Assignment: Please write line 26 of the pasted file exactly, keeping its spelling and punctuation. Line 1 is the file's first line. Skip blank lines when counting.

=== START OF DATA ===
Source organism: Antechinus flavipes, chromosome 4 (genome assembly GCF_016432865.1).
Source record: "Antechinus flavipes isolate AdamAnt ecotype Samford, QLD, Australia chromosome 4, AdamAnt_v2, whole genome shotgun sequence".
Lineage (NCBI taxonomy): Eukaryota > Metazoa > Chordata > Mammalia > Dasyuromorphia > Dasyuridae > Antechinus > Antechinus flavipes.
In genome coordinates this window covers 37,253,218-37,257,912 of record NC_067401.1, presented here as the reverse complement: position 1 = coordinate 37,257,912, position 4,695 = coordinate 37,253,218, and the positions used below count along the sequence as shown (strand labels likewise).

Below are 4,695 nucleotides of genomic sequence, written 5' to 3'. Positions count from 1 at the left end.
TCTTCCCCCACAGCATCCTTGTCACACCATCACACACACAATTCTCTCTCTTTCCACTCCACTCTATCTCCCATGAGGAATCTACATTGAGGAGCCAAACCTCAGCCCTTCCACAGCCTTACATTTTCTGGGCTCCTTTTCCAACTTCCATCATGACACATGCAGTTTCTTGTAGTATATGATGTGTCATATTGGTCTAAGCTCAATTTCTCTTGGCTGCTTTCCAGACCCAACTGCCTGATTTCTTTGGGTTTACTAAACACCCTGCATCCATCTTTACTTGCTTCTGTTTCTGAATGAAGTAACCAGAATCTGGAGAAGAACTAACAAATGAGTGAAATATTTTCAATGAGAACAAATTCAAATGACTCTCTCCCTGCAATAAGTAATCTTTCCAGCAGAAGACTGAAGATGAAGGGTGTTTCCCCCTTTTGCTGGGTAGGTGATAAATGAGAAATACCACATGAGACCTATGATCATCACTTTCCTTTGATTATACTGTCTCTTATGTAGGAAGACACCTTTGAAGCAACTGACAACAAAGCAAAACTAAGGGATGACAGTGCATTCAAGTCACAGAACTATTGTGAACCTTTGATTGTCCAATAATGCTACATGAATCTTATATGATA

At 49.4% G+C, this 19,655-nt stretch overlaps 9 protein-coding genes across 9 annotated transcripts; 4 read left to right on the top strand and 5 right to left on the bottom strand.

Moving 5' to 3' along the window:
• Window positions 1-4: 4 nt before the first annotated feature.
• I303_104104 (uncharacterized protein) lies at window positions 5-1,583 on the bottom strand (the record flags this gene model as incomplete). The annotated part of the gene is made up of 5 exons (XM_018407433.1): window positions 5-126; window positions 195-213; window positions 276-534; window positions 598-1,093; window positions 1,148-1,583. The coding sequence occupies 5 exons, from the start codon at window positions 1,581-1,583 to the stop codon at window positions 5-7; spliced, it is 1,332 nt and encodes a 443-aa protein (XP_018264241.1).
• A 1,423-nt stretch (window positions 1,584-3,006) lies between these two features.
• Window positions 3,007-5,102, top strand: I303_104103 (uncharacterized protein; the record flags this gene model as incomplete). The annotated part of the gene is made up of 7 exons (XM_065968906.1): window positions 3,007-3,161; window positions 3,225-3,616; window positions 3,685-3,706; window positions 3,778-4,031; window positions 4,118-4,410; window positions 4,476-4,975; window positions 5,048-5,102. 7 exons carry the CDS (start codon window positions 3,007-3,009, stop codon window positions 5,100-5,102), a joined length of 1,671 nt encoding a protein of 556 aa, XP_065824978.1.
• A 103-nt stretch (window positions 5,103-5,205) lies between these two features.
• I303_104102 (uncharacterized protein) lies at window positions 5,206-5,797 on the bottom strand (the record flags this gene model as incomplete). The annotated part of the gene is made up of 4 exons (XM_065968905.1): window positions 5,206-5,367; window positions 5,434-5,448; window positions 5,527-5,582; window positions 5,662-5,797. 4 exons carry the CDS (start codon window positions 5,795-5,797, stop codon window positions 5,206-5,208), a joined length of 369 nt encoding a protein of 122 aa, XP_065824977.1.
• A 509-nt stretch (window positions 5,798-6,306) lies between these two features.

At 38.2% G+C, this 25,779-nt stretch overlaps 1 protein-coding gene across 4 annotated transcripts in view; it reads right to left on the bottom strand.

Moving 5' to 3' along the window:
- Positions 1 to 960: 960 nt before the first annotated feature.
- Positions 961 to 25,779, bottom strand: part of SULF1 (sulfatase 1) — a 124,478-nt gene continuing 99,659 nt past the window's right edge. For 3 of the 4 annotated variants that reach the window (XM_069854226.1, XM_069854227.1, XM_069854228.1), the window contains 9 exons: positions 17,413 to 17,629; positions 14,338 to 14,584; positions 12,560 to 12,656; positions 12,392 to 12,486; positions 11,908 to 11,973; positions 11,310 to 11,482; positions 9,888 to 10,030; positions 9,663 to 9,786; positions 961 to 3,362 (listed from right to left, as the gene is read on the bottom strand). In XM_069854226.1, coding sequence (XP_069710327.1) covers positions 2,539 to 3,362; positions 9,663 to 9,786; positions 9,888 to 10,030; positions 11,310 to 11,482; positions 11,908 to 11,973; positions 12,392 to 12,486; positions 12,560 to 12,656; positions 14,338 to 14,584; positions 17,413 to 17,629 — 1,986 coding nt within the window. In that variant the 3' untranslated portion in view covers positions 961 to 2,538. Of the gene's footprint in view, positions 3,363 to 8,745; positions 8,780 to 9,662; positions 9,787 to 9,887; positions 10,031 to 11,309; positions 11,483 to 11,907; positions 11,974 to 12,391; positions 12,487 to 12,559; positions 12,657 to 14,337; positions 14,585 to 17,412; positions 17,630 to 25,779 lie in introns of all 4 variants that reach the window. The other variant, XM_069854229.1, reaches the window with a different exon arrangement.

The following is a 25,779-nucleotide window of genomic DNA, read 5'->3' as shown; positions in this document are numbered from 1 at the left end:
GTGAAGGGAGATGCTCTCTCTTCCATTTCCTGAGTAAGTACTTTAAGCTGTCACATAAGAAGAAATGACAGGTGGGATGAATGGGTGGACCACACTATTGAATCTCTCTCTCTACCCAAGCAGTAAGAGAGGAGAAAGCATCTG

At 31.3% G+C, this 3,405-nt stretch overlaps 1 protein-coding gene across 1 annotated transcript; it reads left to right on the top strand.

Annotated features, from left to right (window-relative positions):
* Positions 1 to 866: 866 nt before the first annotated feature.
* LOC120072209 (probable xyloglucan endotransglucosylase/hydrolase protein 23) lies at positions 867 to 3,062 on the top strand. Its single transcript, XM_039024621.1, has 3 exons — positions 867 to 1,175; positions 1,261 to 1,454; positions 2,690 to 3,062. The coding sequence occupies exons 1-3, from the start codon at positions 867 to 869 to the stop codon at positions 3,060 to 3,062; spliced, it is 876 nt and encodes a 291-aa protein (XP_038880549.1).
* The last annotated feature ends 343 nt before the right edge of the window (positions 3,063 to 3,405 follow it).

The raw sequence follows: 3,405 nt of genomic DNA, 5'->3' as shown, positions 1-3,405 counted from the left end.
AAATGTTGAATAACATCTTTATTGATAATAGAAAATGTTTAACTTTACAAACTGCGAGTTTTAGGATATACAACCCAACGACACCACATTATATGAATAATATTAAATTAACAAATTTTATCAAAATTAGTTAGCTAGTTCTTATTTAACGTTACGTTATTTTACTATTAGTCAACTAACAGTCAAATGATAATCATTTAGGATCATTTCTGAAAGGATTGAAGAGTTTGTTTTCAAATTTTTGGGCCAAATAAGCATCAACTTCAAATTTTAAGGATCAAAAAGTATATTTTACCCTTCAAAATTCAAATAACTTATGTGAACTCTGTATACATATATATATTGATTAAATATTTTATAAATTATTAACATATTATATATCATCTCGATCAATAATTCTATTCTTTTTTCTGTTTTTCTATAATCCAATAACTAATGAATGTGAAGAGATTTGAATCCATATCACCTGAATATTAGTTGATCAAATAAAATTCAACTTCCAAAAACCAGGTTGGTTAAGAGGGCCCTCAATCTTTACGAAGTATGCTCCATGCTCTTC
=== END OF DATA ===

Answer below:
* The last annotated feature ends 343 nt before the right edge of the window (positions 3,063 to 3,405 follow it).